The eye functions much like a camera. The camera's lens, located in front,
focuses the image on the film in the back of the camera. In the eye, there are
two lenses-the cornea (outer lens) and crystalline lens (inner lens)-which focus
the image on the retina, that lines the back wall of the eye (analogous to the
film of a camera).
In the eye, the pupil acts like a camera shutter, gauging which light rays are
allowed to enter the eye through the cornea. The electrical impulses are sent
to the brain through the cable-like optic nerve. The eye takes the picture,
and the brain develops it into the image you actually see.
The natural clarity by which some people see distance images without glasses
or contact lenses indicates that the image is being focused on the retina. If
the image is focused either in front or behind the retina, the image is blurry.
A major factor determining the success of the image focused on the retina is
the length of the eyeball:
If the eyeball is too long in length (shaped like an egg), then the focused
image will be in front of the retina. This condition is called myopia
If the eyeball is too short in length (shaped like a Ping-Pong ball),
the focused image will be behind the retina. This condition is called hyperopia
Both nearsightedness and farsightedness cause blurred vision.
Another condition that can blur vision is astigmatism, which indicates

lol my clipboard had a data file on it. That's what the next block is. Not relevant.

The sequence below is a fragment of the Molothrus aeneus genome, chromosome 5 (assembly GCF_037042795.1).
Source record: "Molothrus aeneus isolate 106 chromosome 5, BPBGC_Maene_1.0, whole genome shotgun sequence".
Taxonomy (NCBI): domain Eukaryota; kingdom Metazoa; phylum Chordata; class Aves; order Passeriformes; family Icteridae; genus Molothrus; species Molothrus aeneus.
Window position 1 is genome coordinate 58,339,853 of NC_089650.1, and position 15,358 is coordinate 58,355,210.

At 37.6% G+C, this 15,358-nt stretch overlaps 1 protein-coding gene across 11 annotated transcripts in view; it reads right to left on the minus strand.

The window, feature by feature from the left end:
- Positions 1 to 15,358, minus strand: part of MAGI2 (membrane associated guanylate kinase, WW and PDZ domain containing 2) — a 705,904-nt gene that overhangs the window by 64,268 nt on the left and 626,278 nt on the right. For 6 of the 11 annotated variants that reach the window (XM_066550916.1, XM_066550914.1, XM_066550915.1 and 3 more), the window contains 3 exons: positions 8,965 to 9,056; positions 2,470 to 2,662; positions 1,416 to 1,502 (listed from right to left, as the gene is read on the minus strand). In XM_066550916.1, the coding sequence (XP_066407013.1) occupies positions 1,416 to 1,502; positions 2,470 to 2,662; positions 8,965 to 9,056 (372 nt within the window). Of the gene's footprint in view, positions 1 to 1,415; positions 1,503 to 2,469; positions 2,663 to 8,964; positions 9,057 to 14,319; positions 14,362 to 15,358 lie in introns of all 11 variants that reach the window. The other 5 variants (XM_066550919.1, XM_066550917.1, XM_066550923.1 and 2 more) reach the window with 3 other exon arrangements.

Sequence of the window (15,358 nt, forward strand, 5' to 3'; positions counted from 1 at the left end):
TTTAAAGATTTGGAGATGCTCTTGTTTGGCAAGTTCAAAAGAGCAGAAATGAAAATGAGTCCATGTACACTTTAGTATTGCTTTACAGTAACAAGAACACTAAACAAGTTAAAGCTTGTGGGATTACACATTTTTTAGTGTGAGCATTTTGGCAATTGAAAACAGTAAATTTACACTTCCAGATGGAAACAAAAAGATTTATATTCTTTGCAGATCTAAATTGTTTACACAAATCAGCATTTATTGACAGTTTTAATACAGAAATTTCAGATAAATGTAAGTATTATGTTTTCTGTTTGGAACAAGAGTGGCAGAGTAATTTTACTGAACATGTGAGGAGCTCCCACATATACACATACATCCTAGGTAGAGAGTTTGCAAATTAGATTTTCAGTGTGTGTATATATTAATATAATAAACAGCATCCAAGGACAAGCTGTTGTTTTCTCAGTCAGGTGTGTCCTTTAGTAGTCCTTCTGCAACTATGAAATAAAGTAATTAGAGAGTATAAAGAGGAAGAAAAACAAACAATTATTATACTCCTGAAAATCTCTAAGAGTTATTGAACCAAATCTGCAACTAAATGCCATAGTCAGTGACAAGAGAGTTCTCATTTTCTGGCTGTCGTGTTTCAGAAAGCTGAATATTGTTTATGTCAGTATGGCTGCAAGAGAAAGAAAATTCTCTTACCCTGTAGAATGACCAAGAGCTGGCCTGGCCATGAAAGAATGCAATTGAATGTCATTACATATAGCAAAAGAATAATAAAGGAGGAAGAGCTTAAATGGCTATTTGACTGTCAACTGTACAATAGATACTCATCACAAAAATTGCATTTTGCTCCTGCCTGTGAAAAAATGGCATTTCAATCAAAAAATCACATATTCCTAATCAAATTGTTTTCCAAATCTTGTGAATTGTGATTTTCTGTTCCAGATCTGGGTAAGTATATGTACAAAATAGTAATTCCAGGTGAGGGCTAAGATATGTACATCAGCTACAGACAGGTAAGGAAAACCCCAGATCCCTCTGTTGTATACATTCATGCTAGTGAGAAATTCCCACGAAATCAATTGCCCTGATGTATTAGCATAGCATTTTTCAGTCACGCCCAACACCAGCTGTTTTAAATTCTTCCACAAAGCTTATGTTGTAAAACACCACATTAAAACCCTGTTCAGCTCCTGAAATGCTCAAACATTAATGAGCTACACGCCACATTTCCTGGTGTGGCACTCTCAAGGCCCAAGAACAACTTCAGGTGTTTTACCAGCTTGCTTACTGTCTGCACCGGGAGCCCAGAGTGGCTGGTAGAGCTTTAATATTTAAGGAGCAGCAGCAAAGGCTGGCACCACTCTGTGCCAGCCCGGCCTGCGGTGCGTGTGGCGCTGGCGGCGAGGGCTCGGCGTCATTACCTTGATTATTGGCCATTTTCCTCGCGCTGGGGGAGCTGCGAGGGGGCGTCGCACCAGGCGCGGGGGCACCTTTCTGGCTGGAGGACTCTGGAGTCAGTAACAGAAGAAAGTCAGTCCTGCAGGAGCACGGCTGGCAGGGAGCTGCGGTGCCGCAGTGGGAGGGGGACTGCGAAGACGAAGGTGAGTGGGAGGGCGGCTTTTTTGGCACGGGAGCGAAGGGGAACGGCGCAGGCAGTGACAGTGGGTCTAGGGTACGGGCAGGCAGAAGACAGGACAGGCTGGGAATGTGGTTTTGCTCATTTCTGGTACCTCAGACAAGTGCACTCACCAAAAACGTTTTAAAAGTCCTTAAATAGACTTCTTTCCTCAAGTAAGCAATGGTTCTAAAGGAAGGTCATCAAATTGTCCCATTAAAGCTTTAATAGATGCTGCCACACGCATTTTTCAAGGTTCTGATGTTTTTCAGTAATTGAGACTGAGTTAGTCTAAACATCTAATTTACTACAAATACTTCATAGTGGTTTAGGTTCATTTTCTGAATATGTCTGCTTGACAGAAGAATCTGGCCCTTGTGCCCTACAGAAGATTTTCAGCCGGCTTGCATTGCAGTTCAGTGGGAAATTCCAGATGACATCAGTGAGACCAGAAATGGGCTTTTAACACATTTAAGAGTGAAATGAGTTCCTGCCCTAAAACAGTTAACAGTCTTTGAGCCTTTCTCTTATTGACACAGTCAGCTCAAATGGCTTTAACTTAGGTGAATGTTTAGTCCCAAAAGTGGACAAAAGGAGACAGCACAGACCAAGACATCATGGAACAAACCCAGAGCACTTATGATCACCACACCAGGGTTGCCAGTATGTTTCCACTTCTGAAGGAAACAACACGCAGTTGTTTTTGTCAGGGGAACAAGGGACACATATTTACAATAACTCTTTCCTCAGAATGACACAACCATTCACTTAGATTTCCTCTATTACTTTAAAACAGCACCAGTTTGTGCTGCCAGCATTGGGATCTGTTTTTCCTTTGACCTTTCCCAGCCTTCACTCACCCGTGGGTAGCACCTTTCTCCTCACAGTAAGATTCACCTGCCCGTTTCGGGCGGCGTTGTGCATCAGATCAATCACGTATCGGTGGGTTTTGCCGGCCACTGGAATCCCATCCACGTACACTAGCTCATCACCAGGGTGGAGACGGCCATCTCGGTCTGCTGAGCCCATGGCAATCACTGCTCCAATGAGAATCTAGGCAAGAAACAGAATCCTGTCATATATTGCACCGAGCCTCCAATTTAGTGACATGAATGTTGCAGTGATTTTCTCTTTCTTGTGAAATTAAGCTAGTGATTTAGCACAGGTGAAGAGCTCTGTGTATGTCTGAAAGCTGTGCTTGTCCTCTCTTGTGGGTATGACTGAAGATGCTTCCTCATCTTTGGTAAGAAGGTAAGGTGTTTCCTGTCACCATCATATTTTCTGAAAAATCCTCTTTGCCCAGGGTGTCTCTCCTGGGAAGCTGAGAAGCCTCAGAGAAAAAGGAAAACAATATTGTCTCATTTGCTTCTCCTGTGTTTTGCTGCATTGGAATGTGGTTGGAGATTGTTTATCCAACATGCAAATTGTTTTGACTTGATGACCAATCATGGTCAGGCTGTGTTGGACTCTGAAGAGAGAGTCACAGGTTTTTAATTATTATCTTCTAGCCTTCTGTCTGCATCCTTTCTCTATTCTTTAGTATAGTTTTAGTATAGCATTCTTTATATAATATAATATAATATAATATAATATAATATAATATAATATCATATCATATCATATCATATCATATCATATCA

that the cornea is misshapen (like a football). Astigmatism can occur in combination
with nearsightedness as well as with farsightedness. The ideal corneal shape
is round (like a basketball).
Presbyopia, when the lens inside the eye can no longer focus on closer
reading material (books, menus, shopping tags, etc.), is the reason most people
over 40 must use bifocals and reading glasses. Presbyopia, to some degree, eventually
happens to everyone.
Eye doctors write prescriptions for glasses and contact lenses-usually a single
number or three numbers-that indicate the condition of the eye:
A minus sign (-) in front of the first number indicates nearsightedness
A plus sign (+) in front of the first number indicates farsightedness
The number itself indicates the degree of nearsightedness or farsightedness.
Mild to moderate nearsightedness shows in the range of -1 to -6 diopters
(the units of measurement). Mild to moderate farsightedness generally falls
within the range of +0.75 to +4.00 diopters.
The absence of a second or third number indicates there is no astigmatism. A
second number verifies both the presence of astigmatism and the degree of it.
Astigmatism may have either a minus sign or a plus sign.
The third number, called axis, indicates the direction of astigmatism:
right and left eye is designated by OD and OS, respectively.
Two sample prescriptions for right eyes are:
OD +2.25 -1.00 x 165